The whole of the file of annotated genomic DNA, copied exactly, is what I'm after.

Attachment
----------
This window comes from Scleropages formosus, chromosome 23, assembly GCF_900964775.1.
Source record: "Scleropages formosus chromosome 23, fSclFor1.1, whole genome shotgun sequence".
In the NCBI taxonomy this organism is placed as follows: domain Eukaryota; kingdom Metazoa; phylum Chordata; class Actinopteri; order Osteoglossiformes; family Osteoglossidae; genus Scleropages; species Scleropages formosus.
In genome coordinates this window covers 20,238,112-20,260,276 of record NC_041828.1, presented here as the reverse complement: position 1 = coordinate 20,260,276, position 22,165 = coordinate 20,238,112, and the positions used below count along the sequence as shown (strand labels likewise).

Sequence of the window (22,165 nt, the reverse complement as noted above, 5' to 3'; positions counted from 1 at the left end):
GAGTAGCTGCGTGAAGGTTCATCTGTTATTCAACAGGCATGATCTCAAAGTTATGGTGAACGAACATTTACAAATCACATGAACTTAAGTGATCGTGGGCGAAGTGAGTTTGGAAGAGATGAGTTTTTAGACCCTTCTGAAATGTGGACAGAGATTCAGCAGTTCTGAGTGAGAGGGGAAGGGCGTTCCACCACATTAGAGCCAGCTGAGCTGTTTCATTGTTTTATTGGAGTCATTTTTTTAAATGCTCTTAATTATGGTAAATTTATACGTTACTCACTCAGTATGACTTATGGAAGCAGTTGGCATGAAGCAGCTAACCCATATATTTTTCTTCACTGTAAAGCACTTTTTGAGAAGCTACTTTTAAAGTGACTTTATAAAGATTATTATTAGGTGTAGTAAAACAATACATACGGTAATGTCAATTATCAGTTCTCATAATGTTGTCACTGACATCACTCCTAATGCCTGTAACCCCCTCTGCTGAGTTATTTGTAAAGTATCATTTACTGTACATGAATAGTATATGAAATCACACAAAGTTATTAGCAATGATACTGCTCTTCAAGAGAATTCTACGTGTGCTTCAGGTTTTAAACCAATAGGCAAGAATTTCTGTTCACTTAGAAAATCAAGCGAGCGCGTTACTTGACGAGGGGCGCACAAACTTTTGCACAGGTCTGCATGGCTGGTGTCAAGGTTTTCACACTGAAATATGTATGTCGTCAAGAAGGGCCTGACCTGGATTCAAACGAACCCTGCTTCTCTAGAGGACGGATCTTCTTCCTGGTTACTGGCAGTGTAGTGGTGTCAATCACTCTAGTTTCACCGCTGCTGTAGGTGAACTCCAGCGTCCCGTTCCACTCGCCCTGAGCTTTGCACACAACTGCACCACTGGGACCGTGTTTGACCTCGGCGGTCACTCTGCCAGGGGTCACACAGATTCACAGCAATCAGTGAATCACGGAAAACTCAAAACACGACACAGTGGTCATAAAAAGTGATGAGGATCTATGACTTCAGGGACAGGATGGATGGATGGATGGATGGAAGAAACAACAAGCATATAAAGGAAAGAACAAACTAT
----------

This window comes from Scleropages formosus, chromosome 23, assembly GCF_900964775.1.
Source record: "Scleropages formosus chromosome 23, fSclFor1.1, whole genome shotgun sequence".
In the NCBI taxonomy this organism is placed as follows: domain Eukaryota; kingdom Metazoa; phylum Chordata; class Actinopteri; order Osteoglossiformes; family Osteoglossidae; genus Scleropages; species Scleropages formosus.
In genome coordinates this window covers 20,238,112-20,260,276 of record NC_041828.1, presented here as the reverse complement: position 1 = coordinate 20,260,276, position 22,165 = coordinate 20,238,112, and the positions used below count along the sequence as shown (strand labels likewise).

Sequence of the window (22,165 nt, the reverse complement as noted above, 5' to 3'; positions counted from 1 at the left end):
GAGTAGCTGCGTGAAGGTTCATCTGTTATTCAACAGGCATGATCTCAAAGTTATGGTGAACGAACATTTACAAATCACATGAACTTAAGTGATCGTGGGCGAAGTGAGTTTGGAAGAGATGAGTTTTTAGACCCTTCTGAAATGTGGACAGAGATTCAGCAGTTCTGAGTGAGAGGGGAAGGGCGTTCCACCACATTAGAGCCAGCTGAGCTGTTTCATTGTTTTATTGGAGTCATTTTTTTAAATGCTCTTAATTATGGTAAATTTATACGTTACTCACTCAGTATGACTTATGGAAGCAGTTGGCATGAAGCAGCTAACCCATATATTTTTCTTCACTGTAAAGCACTTTTTGAGAAGCTACTTTTAAAGTGACTTTATAAAGATTATTATTAGGTGTAGTAAAACAATACATACGGTAATGTCAATTATCAGTTCTCATAATGTTGTCACTGACATCACTCCTAATGCCTGTAACCCCCTCTGCTGAGTTATTTGTAAAGTATCATTTACTGTACATGAATAGTATATGAAATCACACAAAGTTATTAGCAATGATACTGCTCTTCAAGAGAATTCTACGTGTGCTTCAGGTTTTAAACCAATAGGCAAGAATTTCTGTTCACTTAGAAAATCAAGCGAGCGCGTTACTTGACGAGGGGCGCACAAACTTTTGCACAGGTCTGCATGGCTGGTGTCAAGGTTTTCACACTGAAATATGTATGTCGTCAAGAAGGGCCTGACCTGGATTCAAACGAACCCTGCTTCTCTAGAGGACGGATCTTCTTCCTGGTTACTGGCAGTGTAGTGGTGTCAATCACTCTAGTTTCACCGCTGCTGTAGGTGAACTCCAGCGTCCCGTTCCACTCGCCCTGAGCTTTGCACACAACTGCACCACTGGGACCGTGTTTGACCTCGGCGGTCACTCTGCCAGGGGTCACACAGATTCACAGCAATCAGTGAATCACGGAAAACTCAAAACACGACACAGTGGTCATAAAAAGTGATGAGGATCTATGACTTCAGGGACAGGATGGATGGATGGATGGATGGAAGAAACAACAAGCATATAAAGGAAAGAACAAACTAT